Visitors given rare access to medieval undercroft in Coventry city centre
"The merchants who owned it were clothiers, and the cupboards were where valuables were stored."
Building historian George Demidowicz explains the history behind a piece of Coventry city centre that is rarely seen by visitors.
Few people realise that the medieval undercroft, near to the front of the Herbert Art Gallery & Museum, exists, and it is now being opened to the public.
On 23 and 24 June, and by prior appointment on later dates, members of the public will be able to see where goods were stored 600 years ago.
Mr Demidowicz, who was involved in the conservation of the undercroft, said that the merchant also bought and sold wool and traded in girdles, which were fashionable at the time.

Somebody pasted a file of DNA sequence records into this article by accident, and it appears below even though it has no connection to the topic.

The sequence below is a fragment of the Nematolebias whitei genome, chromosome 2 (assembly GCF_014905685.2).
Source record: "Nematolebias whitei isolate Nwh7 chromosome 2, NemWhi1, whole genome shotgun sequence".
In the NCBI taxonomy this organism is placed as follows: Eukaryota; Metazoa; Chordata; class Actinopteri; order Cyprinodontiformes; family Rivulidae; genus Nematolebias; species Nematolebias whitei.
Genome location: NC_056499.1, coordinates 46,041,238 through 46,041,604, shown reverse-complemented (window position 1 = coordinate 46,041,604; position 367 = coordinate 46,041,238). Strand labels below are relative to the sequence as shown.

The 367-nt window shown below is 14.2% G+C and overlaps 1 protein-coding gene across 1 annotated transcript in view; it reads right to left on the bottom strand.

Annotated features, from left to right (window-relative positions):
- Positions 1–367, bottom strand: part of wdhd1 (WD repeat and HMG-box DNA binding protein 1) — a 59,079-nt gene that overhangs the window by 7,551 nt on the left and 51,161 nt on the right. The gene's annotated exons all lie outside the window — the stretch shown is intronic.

Many more cellars
The stone-vaulted undercroft was built by a rich merchant in the 14th Century and survived the bombing during World War II.
Mr Deidowicz said: "Because they're below ground, they don't get necessarily bombed in the Blitz.
"If you have an incendiary hit the building above, it would burn the building, but it wouldn't necessarily destroy the vault underneath."
The undercroft is similar to the nearby undercroft at St Mary's Guildhall, but is much smaller, and is accessed via a staircase inside the Herbert Art Gallery & Museum.
A plaque marks the spot outside the gallery and museum where the medieval undercroft lies, and close to where the merchant's house once stood.
It is thought that many more cellars could exist underneath the city centre.
Underneath a nearby modern council building, another surviving medieval undercroft has a bricked up tunnel that once led to other undercrofts and cellars.